Anomaly detection in O-RAN: Jamming

The operating patterns of adversaries attacking the open radio interface are complicated and not obvious, e.g., an adversary carrying out a jamming attack may change the attacked band or periodically interrupt jamming. The prospective defense algorithms should be able to not only detect anomalies but also adapt to a variety of attack mechanisms. This can be done by AI/ML methods, which have been researched over the last years (e.g., see [1]-[3]).

In this post, we present an AI/ML-based jamming attack detection and analysis mechanism under development for Near-RT RIC.

Note: another detection mechanism for O-RAN networks related to the signaling storm attack, can be found here: Anomaly detection in O-RAN: Signaling Storm – RIMEDO Labs

5G vulnerability to jamming and detection algorithm requirements

The 5G system, due to broadband and adaptive transmission and advanced channel coding, is quite resistant to interference in the long run. On the other hand, the response to a disturbance may take several milliseconds. This delay may be unacceptable for Ultra-Reliable, Low Latency Communication (URLLC). As such, the detection should be carried out without additional delay, requiring Near-RT RIC to be used. In addition, this type of attack can be easy and inexpensive to carry out, thanks to the availability of Software Defined Radio (SDR) hardware, increasing its occurrence probability.

Multiple ML approaches can be used to address jamming detection. Supervised learning can be used to detect jamming as an anomaly based on signal quality parameters reported by UEs (e.g., Channel Quality Indicator – CQI and Reference Signals Received Power – RSRP). However, this requires building a database of reports with labels for both jamming and non-jamming situations. This problem does not exist if unsupervised methods are used.

A proposed approach for jamming detection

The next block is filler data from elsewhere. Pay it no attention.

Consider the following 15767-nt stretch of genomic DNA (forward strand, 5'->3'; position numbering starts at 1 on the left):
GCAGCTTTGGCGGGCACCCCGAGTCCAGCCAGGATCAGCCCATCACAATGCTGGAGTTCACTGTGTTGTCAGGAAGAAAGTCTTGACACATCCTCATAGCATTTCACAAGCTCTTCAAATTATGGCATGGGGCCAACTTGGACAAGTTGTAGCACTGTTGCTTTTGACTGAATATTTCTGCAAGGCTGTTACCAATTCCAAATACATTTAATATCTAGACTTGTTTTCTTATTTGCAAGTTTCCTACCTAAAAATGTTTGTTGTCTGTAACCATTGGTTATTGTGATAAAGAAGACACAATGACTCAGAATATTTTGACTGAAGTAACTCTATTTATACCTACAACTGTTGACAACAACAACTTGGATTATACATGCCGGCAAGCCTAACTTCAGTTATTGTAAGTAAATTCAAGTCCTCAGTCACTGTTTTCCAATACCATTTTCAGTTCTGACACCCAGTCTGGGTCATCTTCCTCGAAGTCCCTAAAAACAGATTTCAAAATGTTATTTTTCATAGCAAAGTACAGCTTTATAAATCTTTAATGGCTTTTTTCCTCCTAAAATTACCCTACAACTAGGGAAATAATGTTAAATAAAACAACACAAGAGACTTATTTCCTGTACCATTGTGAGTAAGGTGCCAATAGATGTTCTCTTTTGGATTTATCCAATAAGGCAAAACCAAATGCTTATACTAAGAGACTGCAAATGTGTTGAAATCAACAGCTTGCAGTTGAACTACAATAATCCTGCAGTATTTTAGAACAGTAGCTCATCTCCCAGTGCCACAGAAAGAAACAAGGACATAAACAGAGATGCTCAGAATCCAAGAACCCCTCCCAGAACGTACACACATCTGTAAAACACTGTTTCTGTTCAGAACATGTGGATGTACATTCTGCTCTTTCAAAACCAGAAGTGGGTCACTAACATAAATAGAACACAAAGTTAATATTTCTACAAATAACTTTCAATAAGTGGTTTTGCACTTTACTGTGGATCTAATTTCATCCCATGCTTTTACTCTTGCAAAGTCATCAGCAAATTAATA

Let’s analyze the two-dimensional distribution of the UE-reported metrics to find the anomaly caused by jamming. Here, an example of CQI and RSRP values will be provided. Please note however that the type of reports can be adjusted depending on the available reports and based on the observations of their variability during jamming.

In this method, CQI and RSRP reports are collected for a given cell assuming some prespecified memory size reflecting the valid time horizon, e.g., to account for rejecting older reports that might have been collected under different propagation conditions or inter-site interference levels. If the report is not classified as collected under jamming, it is added to the current CQI-RSRP distribution estimate. A new report is compared with the current distribution, assuming its local Gaussian approximation with prespecified false alarm probability. If a given report is more distanced from the distribution than the constant false alarm threshold, it is assumed that jamming occurs.

The sequence UML diagram of this method is presented in Figure 1. It shows what messages over what interfaces must be exchanged to enable jamming detection in the xApp (i.e., JD-xApp).

Fig. 1. UML sequence diagram for jamming detection (CSI – Channel State Information, RSRP – Reference Signal Received Power).

Jamming detection simulations

Although the probability of jamming detection of unsupervised learning may be naturally lower than the supervised learning (training-based) based method, tests show that it is highly effective in the presence of highly damaging broadband jamming.